ISTANBUL (Reuters) – Turkish authorities have ordered the arrest of 105 people working in information technology on suspicion of involvement in an attempted military coup a year ago, state-run Anadolu news agency reported on Tuesday.

Over the last year, there has been a large number of police operations targeting people suspected of links to the U.S.-based Islamic cleric Fethullah Gulen, whom Ankara accuses of orchestrating the failed putsch on July 15.

In the latest operations focused on IT employees in both the private and public sectors, police have so far detained 52 people out of the 105 targeted by arrest warrants across eight provinces, including former staff from Turkey’s scientific research council TUBITAK and a telecommunications authority, Anadolu said.

It said the suspects were believed to be users of ByLock, an encrypted messaging app the government says was used by Gulen’s followers. Gulen has denied involvement in the attempted military takeover.

On Monday authorities issued arrest warrants for 72 university staff, including a former adviser to Turkey’s main opposition leader who staged a mass rally on Sunday to protest against a crackdown in the last year.

Last week police detained 10 people, including the local head of rights group Amnesty International at a meeting on an island near Istanbul. Their detentions were extended for another seven days on Tuesday, a source close to the matter said.

In total, about 50,000 people have been arrested and 150,000 state workers including teachers, judges and soldiers have been suspended under the emergency rule imposed in late July.

Rights groups and government critics say Turkey has been drifting toward authoritarianism for years, a process they say has accelerated since the coup bid and a referendum in April granting President Tayyip Erdogan sweeping new powers.

The government says the crackdown and constitutional changes are necessary to address security threats. More than 240 people were killed in last year’s coup attempt.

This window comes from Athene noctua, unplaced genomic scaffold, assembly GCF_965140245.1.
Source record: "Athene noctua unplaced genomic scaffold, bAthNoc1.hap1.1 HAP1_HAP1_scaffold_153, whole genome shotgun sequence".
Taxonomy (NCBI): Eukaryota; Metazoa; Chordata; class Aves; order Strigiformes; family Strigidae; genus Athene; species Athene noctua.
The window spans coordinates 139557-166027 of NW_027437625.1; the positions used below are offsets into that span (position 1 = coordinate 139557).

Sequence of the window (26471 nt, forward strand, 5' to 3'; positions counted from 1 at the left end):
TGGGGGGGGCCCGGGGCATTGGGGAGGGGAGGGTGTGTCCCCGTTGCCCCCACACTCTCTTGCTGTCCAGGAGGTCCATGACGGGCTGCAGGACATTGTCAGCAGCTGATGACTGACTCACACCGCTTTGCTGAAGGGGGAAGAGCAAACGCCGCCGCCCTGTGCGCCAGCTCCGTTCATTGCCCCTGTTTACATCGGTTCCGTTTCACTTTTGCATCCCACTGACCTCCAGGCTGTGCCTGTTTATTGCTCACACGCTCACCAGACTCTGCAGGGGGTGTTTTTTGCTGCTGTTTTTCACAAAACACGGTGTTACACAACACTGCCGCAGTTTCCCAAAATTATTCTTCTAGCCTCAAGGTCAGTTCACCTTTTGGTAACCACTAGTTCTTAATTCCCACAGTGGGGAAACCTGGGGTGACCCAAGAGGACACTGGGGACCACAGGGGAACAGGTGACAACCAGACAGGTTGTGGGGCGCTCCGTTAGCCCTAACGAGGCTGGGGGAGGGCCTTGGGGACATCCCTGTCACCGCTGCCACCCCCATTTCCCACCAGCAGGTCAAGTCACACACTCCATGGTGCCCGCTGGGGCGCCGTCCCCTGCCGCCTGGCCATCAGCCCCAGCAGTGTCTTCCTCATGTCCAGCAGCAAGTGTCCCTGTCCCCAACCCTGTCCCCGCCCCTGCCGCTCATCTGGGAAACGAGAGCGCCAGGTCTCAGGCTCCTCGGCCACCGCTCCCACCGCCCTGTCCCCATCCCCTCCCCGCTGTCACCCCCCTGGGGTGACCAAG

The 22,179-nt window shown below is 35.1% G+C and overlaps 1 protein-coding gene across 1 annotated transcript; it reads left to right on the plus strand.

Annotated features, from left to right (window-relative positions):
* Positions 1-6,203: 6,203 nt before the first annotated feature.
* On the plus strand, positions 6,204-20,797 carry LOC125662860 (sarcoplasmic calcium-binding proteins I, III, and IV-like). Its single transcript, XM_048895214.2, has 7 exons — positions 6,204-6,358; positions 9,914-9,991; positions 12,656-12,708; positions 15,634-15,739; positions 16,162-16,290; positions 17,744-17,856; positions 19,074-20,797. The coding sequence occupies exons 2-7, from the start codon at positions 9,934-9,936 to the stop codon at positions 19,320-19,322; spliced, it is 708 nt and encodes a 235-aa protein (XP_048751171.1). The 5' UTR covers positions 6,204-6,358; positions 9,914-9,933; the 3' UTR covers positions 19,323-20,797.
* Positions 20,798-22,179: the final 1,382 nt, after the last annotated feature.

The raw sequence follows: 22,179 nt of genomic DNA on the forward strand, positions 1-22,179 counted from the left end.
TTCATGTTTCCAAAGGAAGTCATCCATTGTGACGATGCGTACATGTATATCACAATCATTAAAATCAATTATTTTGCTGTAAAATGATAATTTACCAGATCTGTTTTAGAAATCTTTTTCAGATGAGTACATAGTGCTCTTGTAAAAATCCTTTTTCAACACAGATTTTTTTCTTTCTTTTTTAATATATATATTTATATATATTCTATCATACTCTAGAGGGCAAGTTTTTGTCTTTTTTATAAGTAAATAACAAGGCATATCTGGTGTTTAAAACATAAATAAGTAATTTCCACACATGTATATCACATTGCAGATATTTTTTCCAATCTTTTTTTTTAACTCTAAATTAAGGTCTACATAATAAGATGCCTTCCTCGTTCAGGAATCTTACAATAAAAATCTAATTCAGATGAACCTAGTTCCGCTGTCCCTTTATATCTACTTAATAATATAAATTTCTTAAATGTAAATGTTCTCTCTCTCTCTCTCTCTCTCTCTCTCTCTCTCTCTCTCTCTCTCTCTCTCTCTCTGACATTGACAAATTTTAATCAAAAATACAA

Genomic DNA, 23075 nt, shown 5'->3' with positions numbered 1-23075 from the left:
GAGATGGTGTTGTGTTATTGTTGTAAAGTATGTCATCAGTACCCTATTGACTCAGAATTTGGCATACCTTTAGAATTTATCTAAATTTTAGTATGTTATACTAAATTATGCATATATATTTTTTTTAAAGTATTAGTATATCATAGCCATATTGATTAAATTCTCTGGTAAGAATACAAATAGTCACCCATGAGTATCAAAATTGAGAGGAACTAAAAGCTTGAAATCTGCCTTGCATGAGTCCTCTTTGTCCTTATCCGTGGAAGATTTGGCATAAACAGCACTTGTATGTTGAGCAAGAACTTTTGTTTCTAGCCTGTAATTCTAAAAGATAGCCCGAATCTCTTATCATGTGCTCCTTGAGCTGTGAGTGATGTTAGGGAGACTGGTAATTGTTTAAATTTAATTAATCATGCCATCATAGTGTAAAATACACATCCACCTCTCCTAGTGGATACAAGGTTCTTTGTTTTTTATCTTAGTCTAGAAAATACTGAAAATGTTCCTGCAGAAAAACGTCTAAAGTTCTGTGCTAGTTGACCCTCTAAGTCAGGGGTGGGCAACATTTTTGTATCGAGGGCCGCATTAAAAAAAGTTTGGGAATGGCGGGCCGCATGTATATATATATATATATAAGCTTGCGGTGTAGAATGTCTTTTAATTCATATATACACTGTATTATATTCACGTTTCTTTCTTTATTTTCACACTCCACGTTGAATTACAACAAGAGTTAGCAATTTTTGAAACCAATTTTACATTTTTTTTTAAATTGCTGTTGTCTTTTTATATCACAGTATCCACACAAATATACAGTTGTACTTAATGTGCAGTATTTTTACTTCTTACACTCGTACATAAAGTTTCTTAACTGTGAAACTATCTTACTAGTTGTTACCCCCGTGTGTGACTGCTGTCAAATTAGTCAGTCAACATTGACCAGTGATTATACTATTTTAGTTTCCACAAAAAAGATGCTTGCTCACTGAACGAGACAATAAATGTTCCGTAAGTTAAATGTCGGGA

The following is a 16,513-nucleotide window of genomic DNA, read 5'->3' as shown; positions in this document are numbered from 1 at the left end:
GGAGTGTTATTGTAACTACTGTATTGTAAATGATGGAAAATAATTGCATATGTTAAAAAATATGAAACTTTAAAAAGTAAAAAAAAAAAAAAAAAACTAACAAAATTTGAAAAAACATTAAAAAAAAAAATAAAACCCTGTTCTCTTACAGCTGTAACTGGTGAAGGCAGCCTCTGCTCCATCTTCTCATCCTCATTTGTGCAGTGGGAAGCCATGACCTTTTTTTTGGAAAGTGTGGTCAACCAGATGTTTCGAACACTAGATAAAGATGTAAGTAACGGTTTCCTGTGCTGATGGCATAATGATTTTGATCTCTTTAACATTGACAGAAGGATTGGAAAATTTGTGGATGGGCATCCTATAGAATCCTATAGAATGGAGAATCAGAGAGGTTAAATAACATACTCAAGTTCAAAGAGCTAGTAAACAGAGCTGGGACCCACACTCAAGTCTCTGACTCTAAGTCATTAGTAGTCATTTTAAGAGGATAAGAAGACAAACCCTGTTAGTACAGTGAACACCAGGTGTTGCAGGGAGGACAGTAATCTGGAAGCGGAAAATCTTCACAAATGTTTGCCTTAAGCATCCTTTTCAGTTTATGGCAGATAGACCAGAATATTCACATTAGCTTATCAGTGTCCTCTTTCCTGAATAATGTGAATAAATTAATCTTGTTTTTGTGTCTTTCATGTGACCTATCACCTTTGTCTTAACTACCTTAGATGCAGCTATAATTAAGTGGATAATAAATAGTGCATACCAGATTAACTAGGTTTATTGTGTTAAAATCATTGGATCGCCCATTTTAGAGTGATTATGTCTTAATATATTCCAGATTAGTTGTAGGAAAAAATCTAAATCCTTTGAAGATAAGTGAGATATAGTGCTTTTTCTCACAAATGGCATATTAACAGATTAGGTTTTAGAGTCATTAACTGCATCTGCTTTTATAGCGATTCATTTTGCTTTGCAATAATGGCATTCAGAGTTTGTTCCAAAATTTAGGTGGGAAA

(Writing by Daren Butler and Ece Toksabay; Editing by Andrew Heavens and David Dolan)

Thousands rally in Turkey after opposition lawmaker jailed

Enis Berberoglu, a lawmaker from the main opposition Republican People's Party (CHP), arrives at the Justice Palace, the Caglayan courthouse, to attend a trial in Istanbul, Turkey March 1, 2017. Picture taken March 1, 2017. REUTERS/Murad Sezer

By Ece Toksabay and Gulsen Solaker

ANKARA (Reuters) – Several thousand people took to the streets of Turkey’s two biggest cities on Thursday to protest against a 25-year prison sentence handed down to an opposition lawmaker on spying charges.

A court sentenced Enis Berberoglu, a lawmaker from the main opposition Republican People’s Party (CHP), on charges of military espionage on Wednesday. It alleged he gave an opposition newspaper a video purporting to show Turkey’s intelligence agency trucking weapons into Syria.

He is the first lawmaker from the secular CHP to be jailed in a government crackdown that followed last July’s failed coup. More than 50,000 people have been imprisoned and over 150,000 sacked or suspended from their jobs.

Carrying banners that read “Justice”, and waving Turkish flags, crowds demonstrated as CHP leader Kemal Kilicdaroglu started a 425 kilometer (265 mile) march from the capital Ankara to the Istanbul jail where Berberoglu is being held.